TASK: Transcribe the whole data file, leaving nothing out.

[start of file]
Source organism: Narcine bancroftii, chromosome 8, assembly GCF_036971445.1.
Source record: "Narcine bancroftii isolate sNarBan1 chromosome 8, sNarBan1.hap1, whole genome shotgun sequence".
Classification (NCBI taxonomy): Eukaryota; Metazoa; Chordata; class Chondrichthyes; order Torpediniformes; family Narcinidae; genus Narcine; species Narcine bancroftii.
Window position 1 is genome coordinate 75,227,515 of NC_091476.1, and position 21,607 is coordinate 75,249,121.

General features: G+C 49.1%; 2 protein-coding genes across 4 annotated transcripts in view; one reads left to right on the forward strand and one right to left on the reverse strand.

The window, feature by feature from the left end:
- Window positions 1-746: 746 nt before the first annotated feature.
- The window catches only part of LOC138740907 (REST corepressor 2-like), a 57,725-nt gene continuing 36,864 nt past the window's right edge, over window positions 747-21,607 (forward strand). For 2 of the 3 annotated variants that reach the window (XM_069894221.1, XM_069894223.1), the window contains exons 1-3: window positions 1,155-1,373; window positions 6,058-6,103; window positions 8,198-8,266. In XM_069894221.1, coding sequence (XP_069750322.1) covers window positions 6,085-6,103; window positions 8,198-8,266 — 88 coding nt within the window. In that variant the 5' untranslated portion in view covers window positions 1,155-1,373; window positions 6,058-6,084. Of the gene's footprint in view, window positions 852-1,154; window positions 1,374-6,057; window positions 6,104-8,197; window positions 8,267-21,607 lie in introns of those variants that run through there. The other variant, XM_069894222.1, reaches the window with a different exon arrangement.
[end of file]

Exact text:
Source organism: Narcine bancroftii, chromosome 8, assembly GCF_036971445.1.
Source record: "Narcine bancroftii isolate sNarBan1 chromosome 8, sNarBan1.hap1, whole genome shotgun sequence".
Classification (NCBI taxonomy): Eukaryota; Metazoa; Chordata; class Chondrichthyes; order Torpediniformes; family Narcinidae; genus Narcine; species Narcine bancroftii.
Window position 1 is genome coordinate 75,227,515 of NC_091476.1, and position 21,607 is coordinate 75,249,121.

General features: G+C 49.1%; 2 protein-coding genes across 4 annotated transcripts in view; one reads left to right on the forward strand and one right to left on the reverse strand.

The window, feature by feature from the left end:
- Window positions 1-746: 746 nt before the first annotated feature.
- The window catches only part of LOC138740907 (REST corepressor 2-like), a 57,725-nt gene continuing 36,864 nt past the window's right edge, over window positions 747-21,607 (forward strand). For 2 of the 3 annotated variants that reach the window (XM_069894221.1, XM_069894223.1), the window contains exons 1-3: window positions 1,155-1,373; window positions 6,058-6,103; window positions 8,198-8,266. In XM_069894221.1, coding sequence (XP_069750322.1) covers window positions 6,085-6,103; window positions 8,198-8,266 — 88 coding nt within the window. In that variant the 5' untranslated portion in view covers window positions 1,155-1,373; window positions 6,058-6,084. Of the gene's footprint in view, window positions 852-1,154; window positions 1,374-6,057; window positions 6,104-8,197; window positions 8,267-21,607 lie in introns of those variants that run through there. The other variant, XM_069894222.1, reaches the window with a different exon arrangement.